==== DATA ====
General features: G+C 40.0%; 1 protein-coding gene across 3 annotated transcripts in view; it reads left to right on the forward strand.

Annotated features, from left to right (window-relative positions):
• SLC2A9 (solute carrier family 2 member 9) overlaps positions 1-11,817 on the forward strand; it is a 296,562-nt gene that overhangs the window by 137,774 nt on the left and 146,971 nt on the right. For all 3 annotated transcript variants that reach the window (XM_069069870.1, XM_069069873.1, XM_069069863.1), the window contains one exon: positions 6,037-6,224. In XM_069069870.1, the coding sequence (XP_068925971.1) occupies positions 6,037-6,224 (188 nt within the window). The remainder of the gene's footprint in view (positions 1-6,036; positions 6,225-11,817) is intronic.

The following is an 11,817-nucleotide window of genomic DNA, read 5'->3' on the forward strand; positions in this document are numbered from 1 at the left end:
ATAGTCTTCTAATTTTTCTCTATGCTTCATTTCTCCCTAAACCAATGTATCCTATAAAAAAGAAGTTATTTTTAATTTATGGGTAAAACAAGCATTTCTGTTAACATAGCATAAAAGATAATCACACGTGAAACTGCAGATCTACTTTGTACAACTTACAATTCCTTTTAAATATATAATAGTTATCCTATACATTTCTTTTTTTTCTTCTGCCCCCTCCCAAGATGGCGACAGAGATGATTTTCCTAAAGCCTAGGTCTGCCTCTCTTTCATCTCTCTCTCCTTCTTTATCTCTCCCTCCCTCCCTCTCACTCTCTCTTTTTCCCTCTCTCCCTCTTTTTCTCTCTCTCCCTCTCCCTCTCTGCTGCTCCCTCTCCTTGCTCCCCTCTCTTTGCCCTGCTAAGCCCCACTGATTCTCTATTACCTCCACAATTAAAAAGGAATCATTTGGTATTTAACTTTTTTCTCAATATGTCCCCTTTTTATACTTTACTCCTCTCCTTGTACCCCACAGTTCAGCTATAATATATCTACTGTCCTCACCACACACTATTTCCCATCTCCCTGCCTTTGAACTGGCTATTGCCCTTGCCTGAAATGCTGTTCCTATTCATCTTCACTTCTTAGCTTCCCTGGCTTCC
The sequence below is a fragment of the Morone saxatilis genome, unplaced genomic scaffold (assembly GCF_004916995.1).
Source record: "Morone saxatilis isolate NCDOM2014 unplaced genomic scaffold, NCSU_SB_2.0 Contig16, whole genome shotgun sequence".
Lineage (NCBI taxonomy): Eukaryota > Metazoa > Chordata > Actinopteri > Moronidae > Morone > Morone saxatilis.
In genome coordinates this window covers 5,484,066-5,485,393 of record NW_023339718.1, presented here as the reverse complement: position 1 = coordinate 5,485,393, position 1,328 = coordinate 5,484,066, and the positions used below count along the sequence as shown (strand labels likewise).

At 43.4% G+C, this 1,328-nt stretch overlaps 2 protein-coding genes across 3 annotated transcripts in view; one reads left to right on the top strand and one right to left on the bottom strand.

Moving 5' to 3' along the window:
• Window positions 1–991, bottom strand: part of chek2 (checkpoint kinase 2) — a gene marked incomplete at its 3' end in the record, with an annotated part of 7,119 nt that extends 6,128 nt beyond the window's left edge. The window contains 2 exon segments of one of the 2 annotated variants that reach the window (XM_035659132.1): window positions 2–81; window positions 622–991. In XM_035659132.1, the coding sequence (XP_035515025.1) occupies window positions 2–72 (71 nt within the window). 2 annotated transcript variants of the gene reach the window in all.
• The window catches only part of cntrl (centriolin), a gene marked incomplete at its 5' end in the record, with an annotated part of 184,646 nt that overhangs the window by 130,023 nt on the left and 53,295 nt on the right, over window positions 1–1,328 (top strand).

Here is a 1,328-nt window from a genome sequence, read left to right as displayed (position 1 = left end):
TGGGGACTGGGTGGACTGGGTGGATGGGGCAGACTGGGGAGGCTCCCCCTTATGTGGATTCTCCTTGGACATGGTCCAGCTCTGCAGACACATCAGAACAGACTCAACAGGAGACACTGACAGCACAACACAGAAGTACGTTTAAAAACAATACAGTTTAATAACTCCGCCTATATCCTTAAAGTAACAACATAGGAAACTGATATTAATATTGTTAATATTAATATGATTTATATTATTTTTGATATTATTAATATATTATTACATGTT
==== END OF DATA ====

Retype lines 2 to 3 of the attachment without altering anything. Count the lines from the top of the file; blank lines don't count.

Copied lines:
Annotated features, from left to right (window-relative positions):
• SLC2A9 (solute carrier family 2 member 9) overlaps positions 1-11,817 on the forward strand; it is a 296,562-nt gene that overhangs the window by 137,774 nt on the left and 146,971 nt on the right. For all 3 annotated transcript variants that reach the window (XM_069069870.1, XM_069069873.1, XM_069069863.1), the window contains one exon: positions 6,037-6,224. In XM_069069870.1, the coding sequence (XP_068925971.1) occupies positions 6,037-6,224 (188 nt within the window). The remainder of the gene's footprint in view (positions 1-6,036; positions 6,225-11,817) is intronic.